Posterior quadratus lumborum versus transversus abdominis plane block for inguinal hernia repair: a prospective randomized controlled study
Background and objectives
We aimed to compare the analgesic effects of both posterior (type 2) Quadratus Lumborum Block (QLB) and Transversus Abdominis Plane Block (TAPB) compared to spinal anesthesia alone for postoperative pain management in inguinal hernia repair.
This study enrolled 63 patients scheduled for open inguinal hernia repair. The eligibility criteria were undergoing elective unilateral inguinal hernia repair surgery, having an American Society of Anesthesiologists (ASA) status score of 1, 2, or 3, and not suffering from any chronic pain condition. Group S patients received spinal anesthetics and no additional analgesic treatments. Group T patients received TAPB, and Group Q patients received QLB as analgesic technique in addition to spinal anesthetics.
The pain scores at 6 (VAS 6) and 24 hours (VAS 24) were significantly different between groups (p < 0.01). Additionally, the sensory and motor block levels were significantly different between groups (p < 0.05). Multiple comparison tests showed that patients in Group Q had significantly higher sensory and motor block levels (p < 0.01 compared with Group S; p < 0.05 compared with Group T). Opioid consumption was significantly different between Groups Q and S (p < 0.01) after surgery.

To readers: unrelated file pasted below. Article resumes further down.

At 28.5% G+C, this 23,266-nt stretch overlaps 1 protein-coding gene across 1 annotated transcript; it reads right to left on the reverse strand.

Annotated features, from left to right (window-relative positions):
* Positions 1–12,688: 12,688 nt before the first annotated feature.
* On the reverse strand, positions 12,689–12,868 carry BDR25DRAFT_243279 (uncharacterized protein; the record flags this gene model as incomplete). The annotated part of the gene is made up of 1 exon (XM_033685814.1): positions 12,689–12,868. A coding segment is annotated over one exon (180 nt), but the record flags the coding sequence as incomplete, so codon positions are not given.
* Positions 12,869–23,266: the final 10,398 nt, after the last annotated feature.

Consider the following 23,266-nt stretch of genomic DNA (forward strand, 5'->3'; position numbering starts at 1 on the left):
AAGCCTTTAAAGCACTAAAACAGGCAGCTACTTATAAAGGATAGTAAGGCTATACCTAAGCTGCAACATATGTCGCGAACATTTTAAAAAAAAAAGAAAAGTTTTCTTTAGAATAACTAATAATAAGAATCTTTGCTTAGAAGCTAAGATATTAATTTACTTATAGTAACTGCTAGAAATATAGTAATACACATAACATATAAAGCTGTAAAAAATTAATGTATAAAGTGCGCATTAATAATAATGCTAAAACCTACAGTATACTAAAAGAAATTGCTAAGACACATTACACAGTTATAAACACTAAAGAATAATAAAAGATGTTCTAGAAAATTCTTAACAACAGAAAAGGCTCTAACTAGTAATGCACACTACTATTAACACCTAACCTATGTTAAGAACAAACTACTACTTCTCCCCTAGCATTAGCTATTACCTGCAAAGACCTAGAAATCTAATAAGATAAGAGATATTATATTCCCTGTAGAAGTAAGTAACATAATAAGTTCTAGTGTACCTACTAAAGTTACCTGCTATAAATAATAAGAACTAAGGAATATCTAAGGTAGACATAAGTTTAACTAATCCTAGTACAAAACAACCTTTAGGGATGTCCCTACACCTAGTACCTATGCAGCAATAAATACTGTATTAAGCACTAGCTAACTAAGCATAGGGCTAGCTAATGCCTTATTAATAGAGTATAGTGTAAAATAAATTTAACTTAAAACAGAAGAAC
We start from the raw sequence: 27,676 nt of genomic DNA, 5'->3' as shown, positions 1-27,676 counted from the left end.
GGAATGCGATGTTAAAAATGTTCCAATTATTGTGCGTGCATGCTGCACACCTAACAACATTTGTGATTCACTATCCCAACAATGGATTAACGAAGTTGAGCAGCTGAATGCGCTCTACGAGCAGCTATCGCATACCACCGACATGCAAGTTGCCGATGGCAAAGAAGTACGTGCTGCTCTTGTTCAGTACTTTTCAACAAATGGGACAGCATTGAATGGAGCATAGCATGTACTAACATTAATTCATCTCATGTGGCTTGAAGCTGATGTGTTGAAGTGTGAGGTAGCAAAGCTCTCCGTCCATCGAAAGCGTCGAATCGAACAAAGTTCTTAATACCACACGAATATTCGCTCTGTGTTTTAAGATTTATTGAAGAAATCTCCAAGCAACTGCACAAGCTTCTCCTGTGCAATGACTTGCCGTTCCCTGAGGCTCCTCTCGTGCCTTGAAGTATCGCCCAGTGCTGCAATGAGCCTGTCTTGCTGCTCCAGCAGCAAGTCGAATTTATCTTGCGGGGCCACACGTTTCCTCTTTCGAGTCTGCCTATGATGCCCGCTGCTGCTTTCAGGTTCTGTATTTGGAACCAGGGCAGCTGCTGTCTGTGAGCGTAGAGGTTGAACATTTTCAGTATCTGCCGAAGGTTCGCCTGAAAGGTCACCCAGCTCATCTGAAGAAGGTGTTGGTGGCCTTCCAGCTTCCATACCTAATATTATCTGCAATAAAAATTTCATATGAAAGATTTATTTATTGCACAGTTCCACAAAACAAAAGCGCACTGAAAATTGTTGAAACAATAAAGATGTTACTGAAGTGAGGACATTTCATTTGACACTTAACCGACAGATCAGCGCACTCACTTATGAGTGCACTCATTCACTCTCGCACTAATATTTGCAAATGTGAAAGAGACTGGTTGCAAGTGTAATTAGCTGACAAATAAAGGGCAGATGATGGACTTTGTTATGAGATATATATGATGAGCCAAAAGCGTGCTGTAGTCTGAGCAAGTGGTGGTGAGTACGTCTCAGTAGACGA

Our findings show that both blocks are similarly effective for the management of postoperative pain compared to spinal anesthesia alone for inguinal hernia repair. We found that QLB resulted in a significant cranial spread compared to TAPB. Opioid consumption in QLB was significantly lower than that in controls but similar to that in TAPB.